That China should be one of the world's top magnets of foreign direct investment is no surprise, given the country's huge domestic market, sound infrastructure, capable workforce and ever-improving business environment.
But with the novel coronavirus pandemic raging around the world, dealing a devastating blow to the global economy, 2020 might have been among the most difficult times for capital seeking investment opportunities across borders. Economic activities were brought to a near-standstill in many countries due to strict restrictions imposed to contain the spread of the virus, which also heavily disrupted production and the global supply chains.
Yet despite this, foreign direct investment on the Chinese mainland soared 6.2 percent year-on-year to a record high of 999.98 billion yuan ($144.37 billion) last year, sustaining the momentum of 2019 when FDI increased 5.8 percent from a year earlier, according to the Ministry of Commerce on Wednesday.
That is an unmistakable vote of confidence in China's economy. Capital always knows what is the best place for it, and where will be a safe haven in troubled times, which is exactly what China is and what it provides. Thanks to its effective prevention and control measures, it was the first country to emerge from the pandemic and normalize its economic activities and social life. And because of that, China was the only major economy to register a positive growth last year — at 2.3 percent.
Yet more important are the unprecedented steps the country has taken to push ahead with higher-level opening-up, against the backdrop of growing de-globalization and protectionist sentiment as characterized by the "America first" policy of the United States. These include new pilot free trade zones, ever-shortening "negative lists" for foreign investors, as well as the new Foreign Investment Law that came into effect on the first day of 2020, guaranteeing a level playing field for foreign businesses.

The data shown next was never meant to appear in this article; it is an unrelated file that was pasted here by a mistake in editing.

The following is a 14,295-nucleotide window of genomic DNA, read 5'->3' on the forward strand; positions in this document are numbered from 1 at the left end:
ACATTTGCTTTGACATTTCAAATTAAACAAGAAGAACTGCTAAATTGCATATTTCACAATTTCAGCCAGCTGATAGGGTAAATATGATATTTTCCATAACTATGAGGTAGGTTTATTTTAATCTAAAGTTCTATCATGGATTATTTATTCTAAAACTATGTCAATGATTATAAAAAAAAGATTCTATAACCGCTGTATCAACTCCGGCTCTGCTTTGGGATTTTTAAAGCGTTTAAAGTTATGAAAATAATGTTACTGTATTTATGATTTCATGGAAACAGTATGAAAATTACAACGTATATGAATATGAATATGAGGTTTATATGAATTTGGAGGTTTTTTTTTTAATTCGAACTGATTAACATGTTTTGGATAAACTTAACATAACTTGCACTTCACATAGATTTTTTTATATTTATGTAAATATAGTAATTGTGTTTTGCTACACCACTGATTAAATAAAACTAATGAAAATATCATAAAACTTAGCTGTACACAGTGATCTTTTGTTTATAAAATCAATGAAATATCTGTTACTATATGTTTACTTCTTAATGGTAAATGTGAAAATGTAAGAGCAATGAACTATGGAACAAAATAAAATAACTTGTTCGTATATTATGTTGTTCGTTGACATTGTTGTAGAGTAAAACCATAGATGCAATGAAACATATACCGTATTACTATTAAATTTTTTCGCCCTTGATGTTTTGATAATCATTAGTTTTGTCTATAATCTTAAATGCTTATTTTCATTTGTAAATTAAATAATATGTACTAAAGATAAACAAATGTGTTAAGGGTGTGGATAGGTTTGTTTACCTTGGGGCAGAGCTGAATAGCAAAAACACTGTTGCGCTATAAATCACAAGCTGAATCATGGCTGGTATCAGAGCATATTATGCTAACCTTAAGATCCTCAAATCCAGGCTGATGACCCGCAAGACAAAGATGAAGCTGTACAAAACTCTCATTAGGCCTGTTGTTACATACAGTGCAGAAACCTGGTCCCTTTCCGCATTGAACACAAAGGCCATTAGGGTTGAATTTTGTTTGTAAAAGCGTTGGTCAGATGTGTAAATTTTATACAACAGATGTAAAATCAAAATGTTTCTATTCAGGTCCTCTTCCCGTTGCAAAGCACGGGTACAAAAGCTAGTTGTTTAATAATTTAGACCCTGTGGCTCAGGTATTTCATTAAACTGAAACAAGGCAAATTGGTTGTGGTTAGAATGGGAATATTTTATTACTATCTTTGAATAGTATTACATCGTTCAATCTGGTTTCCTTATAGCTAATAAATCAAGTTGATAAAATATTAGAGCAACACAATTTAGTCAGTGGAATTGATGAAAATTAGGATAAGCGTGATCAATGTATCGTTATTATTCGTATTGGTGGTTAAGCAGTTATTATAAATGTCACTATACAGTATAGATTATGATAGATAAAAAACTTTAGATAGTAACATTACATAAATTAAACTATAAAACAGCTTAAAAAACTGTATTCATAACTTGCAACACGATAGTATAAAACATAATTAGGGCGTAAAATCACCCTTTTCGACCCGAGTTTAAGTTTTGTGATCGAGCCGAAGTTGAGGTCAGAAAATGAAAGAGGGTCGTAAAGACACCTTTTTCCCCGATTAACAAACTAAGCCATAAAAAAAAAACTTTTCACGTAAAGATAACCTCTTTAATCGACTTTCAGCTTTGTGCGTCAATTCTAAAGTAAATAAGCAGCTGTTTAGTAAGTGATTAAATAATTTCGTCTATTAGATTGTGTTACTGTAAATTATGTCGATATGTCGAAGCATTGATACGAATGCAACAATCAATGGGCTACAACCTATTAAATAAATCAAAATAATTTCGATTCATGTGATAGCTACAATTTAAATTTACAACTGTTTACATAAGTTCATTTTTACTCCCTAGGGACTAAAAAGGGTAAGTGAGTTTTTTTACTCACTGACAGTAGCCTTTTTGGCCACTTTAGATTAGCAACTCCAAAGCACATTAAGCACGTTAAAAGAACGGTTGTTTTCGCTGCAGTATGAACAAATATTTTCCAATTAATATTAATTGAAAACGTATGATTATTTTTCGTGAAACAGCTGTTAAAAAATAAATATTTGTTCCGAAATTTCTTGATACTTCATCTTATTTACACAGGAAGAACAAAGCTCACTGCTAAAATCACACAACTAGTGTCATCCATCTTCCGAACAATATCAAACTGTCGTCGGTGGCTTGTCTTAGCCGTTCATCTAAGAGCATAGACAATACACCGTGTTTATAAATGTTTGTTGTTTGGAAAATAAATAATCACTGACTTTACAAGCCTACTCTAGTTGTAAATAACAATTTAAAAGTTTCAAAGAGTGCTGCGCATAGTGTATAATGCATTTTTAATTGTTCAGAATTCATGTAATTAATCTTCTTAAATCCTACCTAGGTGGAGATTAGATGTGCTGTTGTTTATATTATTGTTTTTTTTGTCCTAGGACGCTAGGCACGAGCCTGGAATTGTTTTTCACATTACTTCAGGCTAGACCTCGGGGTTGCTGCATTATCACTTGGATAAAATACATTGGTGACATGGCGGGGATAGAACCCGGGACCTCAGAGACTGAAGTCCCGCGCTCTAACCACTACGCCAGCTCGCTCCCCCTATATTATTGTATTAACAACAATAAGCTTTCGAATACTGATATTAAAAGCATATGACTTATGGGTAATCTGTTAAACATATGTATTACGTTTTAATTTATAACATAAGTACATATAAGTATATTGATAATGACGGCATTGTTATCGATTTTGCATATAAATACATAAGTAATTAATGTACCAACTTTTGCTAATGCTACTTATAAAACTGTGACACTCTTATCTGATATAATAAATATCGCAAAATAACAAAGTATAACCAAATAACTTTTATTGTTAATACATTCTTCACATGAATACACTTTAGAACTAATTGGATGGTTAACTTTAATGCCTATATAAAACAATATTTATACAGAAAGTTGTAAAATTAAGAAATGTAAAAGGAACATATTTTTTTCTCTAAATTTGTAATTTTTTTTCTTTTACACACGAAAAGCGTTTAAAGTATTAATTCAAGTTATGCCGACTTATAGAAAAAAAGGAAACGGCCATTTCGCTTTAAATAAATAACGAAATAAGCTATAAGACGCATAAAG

The progress China has made in improving the domestic business environment and reducing barriers for foreign investors has been acknowledged globally, and has led to the signing of a number of free trade and investment deals between China and its major trade partners such as the Association of Southeast Asian Nations and the European Union last year. China's continuous reforms, as well as its industrial upgrading strategy focused on innovation and sustainable growth, will expand opportunities for foreign investors in the country.
The Centre for Economics and Business Research, a London-based think tank, forecast recently that China will overtake the US to become the world's biggest economy in 2028. To invest in China is to embrace the future.